Ian Musgrave
, senior lecturer in the Faculty of Medicine, School of Medicine Sciences, within the Discipline of Pharmacology at the University of Adelaide:

The major flaws in this study still remain.

1)      The wrong controls were used - there should have been a non-GMO control for each level of GMO corn (i.e. there should have been an 11 per cent control for the 11 per cent GMO corn, a 22 per cent control for the 22 per cent GMO corn and 33 per cent standard corn for the 33 per cent GMO corn. As energy content, carbohydrate load and other components of the corn may affect tumour formation, this is a fundamental flaw which invalidates any conclusions.

2)      There is no dose response. For a substance to be an attributable cause of cancer, being exposed to more of the substance should result in more cases of cancer this just does not happen in this study.

3)      Furthermore, there is no consistent response to any of the measured outcomes that would even hint at a real adverse effect. The GMO corn had no effect on the number of tumours - Roundup even decreased the number of tumours in male rats, as did the combination of roundup and GMO corn in male rats (there was no consistent effect in female rats). High levels of GMO corn and high levels of roundup both reduced spontaneous mortality and pushed back the onset of death in male rats.

This shows that all we are seeing in these results is due to random variation in a poorly controlled experiment. It does not show that GMO corn, or roundup, even at concentrations that no human would ever be exposed to through diet, have no effect on cancer or mortality.

Thomas Lumley, professor from the Department of Statistics, University of Auckland:

I do not think the republication of the Séralini paper and the responses to critics answer any of the statistical concerns I had with the original paper. The main point of the response over sample size is to argue that some standard toxicological studies also use small sample sizes, which may be true but would not be relevant. Although I do not find it convincing, I am pleased that the study is being republished. While I think it would have been reasonable to reject the paper initially, I was uncomfortable with a retraction that was not based on any new information or any accusation of wrongdoing, and said so at the time. Since the responses to critics claim that much of the opposition is a smear campaign by people funded by Monsanto and the GM crop industry, I think it is appropriate to point out that I have never received funding from Monsanto or any company involved in GM crop technology.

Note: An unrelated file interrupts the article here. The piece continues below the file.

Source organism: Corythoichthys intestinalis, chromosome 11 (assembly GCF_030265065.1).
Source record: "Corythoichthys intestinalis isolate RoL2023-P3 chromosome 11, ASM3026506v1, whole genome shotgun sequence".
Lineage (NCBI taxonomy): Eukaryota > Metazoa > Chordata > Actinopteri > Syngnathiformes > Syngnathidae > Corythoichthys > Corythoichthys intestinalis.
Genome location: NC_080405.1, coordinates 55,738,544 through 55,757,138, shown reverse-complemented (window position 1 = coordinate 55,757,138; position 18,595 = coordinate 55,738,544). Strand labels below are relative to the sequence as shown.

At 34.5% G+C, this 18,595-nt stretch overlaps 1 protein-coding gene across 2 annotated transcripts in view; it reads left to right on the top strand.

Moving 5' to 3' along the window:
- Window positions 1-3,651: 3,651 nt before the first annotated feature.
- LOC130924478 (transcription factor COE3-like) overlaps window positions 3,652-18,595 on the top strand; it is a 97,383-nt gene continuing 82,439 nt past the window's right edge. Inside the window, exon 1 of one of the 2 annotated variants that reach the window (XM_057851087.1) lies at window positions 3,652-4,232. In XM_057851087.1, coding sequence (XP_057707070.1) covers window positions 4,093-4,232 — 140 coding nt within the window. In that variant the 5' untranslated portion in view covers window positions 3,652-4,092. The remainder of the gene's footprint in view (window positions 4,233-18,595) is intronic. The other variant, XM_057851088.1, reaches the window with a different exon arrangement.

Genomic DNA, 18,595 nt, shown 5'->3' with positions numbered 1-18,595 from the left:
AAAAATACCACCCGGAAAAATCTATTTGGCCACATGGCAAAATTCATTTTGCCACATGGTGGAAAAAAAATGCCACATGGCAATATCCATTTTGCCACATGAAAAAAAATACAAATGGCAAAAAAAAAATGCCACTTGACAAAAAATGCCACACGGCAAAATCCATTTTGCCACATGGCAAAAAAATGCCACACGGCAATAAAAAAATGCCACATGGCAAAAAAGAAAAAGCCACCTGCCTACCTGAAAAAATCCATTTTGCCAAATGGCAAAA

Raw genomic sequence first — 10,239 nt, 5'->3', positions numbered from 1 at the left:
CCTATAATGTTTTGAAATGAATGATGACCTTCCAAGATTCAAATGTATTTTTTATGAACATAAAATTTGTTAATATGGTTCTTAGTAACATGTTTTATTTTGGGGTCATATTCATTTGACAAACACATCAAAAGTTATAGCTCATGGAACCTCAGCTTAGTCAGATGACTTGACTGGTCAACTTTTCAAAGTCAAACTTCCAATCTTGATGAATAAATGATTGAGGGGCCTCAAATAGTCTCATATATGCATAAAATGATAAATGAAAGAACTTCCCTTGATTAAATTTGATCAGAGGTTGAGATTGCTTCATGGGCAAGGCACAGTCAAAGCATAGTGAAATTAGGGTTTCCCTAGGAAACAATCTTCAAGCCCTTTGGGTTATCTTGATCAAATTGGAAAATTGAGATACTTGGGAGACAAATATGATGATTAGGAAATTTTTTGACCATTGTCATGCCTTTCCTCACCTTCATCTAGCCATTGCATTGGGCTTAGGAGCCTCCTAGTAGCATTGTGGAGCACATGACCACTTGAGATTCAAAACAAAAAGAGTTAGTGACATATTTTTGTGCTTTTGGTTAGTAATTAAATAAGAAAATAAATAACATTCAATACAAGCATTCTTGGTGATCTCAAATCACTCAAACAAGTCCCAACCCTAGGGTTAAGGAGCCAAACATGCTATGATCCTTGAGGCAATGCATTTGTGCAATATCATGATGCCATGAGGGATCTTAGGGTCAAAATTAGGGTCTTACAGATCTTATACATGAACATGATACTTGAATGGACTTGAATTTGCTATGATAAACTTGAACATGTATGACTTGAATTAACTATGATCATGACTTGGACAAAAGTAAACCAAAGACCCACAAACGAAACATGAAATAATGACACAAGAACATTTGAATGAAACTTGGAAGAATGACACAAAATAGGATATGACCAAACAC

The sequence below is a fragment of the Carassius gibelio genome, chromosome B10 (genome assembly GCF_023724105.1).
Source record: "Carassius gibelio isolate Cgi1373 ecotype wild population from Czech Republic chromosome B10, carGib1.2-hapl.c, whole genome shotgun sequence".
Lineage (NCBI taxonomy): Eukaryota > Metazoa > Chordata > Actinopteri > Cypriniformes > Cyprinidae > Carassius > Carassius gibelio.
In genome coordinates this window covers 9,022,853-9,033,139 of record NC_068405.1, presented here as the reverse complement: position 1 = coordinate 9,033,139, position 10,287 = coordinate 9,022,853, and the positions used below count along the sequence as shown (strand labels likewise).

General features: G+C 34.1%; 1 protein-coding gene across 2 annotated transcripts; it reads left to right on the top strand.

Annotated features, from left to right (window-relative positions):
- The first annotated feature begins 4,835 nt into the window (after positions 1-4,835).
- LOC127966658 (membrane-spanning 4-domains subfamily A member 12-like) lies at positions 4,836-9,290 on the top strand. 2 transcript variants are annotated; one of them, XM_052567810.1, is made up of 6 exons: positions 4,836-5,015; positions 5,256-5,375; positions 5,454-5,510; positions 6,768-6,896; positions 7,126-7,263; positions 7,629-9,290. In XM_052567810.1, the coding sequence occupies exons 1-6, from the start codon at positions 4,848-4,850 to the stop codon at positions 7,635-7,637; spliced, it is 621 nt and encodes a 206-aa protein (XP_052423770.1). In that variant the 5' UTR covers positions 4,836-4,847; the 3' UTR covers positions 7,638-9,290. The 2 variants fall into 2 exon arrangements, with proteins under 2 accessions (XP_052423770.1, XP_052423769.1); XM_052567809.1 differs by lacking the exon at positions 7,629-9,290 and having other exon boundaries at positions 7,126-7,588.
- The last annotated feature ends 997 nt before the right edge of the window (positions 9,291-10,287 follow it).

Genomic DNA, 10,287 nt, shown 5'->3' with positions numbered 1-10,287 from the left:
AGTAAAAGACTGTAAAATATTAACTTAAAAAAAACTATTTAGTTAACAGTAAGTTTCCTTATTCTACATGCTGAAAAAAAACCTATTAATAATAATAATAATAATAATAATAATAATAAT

More critical reactions at:

The GMOSeralini site issued its defense of the new paper, quoting two well known anti-GMO scientists:

Dr. Michael Antoniou, a molecular geneticist based in London, commented, “Few studies would survive such intensive scrutiny by fellow scientists. The republication of the study after three expert reviews is a testament to its rigour, as well as to the integrity of the researchers. “If anyone still doubts the quality of this study, they should simply read the republished paper. The science speaks for itself. If even then they refuse to accept the results, they should launch their own research study on these two toxic products that have now been in the human food and animal feed chain for many years.”

Dr. Jack A Heinemann, Professor of Molecular Biology and Genetics, University of Canterbury New Zealand called the republication “an important demonstration of the resilience of the scientific community”. Dr Heinemann continued, “The first publication of these results revealed some of the viciousness that can be unleashed on researchers presenting uncomfortable findings. I applaud Environmental Sciences Europe for submitting the work to yet another round of rigorous blind peer review and then bravely standing by the process and the recommendations of its reviewers, especially after witnessing the events surrounding the first publication.

“This study has arguably prevailed through the most comprehensive and independent review process to which any scientific study on GMOs has ever been subjected. The work provides important new knowledge that must be taken into account by the community that evaluates and reports upon the risks of genetically modified organisms, indeed upon all sources of pesticide in our food and feed chains. In time these findings must be verified by repetition or challenged by superior experimentation. In my view, nothing constructive for risk assessment or promotion of GM biotechnology has been achieved by attempting to expunge these data from the public record."

More on genetics and science literacy at the Genetic Literacy Project

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Jon Entine, executive director of the Genetic Literacy Project, is a senior fellow at the Center for Health & Risk Communication and STATS (Statistical Assessment Service) at George Mason University.